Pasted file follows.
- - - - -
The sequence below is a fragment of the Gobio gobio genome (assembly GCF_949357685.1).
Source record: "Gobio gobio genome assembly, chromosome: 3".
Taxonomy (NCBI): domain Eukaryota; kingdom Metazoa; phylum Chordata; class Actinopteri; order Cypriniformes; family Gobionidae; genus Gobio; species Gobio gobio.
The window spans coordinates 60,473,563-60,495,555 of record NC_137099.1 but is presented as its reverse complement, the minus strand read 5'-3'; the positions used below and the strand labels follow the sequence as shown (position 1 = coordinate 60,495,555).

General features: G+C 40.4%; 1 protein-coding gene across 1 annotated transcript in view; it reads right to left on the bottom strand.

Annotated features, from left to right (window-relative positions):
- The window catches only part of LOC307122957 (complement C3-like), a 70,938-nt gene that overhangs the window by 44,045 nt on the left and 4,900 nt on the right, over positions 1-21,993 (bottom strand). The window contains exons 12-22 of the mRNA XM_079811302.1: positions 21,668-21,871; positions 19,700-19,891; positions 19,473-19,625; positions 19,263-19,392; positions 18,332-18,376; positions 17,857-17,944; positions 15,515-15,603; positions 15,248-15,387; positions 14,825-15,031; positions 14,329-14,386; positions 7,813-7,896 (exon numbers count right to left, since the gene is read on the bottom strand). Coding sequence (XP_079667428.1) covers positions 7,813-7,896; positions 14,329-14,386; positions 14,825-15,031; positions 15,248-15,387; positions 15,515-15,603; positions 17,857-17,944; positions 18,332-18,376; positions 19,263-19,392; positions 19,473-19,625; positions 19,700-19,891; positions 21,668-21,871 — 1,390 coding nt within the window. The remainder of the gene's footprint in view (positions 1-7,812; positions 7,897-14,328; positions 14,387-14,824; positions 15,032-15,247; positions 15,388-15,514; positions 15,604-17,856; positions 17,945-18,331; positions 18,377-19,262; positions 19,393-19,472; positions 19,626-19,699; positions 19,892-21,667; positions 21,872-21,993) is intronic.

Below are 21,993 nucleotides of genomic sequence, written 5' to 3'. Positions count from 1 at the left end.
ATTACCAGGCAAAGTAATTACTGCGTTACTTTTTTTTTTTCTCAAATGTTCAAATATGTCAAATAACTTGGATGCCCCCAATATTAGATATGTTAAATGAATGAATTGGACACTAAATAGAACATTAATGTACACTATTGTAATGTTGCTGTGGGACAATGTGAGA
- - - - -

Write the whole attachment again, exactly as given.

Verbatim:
The sequence below is a fragment of the Gobio gobio genome (assembly GCF_949357685.1).
Source record: "Gobio gobio genome assembly, chromosome: 3".
Taxonomy (NCBI): domain Eukaryota; kingdom Metazoa; phylum Chordata; class Actinopteri; order Cypriniformes; family Gobionidae; genus Gobio; species Gobio gobio.
The window spans coordinates 60,473,563-60,495,555 of record NC_137099.1 but is presented as its reverse complement, the minus strand read 5'-3'; the positions used below and the strand labels follow the sequence as shown (position 1 = coordinate 60,495,555).

General features: G+C 40.4%; 1 protein-coding gene across 1 annotated transcript in view; it reads right to left on the bottom strand.

Annotated features, from left to right (window-relative positions):
- The window catches only part of LOC307122957 (complement C3-like), a 70,938-nt gene that overhangs the window by 44,045 nt on the left and 4,900 nt on the right, over positions 1-21,993 (bottom strand). The window contains exons 12-22 of the mRNA XM_079811302.1: positions 21,668-21,871; positions 19,700-19,891; positions 19,473-19,625; positions 19,263-19,392; positions 18,332-18,376; positions 17,857-17,944; positions 15,515-15,603; positions 15,248-15,387; positions 14,825-15,031; positions 14,329-14,386; positions 7,813-7,896 (exon numbers count right to left, since the gene is read on the bottom strand). Coding sequence (XP_079667428.1) covers positions 7,813-7,896; positions 14,329-14,386; positions 14,825-15,031; positions 15,248-15,387; positions 15,515-15,603; positions 17,857-17,944; positions 18,332-18,376; positions 19,263-19,392; positions 19,473-19,625; positions 19,700-19,891; positions 21,668-21,871 — 1,390 coding nt within the window. The remainder of the gene's footprint in view (positions 1-7,812; positions 7,897-14,328; positions 14,387-14,824; positions 15,032-15,247; positions 15,388-15,514; positions 15,604-17,856; positions 17,945-18,331; positions 18,377-19,262; positions 19,393-19,472; positions 19,626-19,699; positions 19,892-21,667; positions 21,872-21,993) is intronic.

Below are 21,993 nucleotides of genomic sequence, written 5' to 3'. Positions count from 1 at the left end.
ATTACCAGGCAAAGTAATTACTGCGTTACTTTTTTTTTTTCTCAAATGTTCAAATATGTCAAATAACTTGGATGCCCCCAATATTAGATATGTTAAATGAATGAATTGGACACTAAATAGAACATTAATGTACACTATTGTAATGTTGCTGTGGGACAATGTGAGA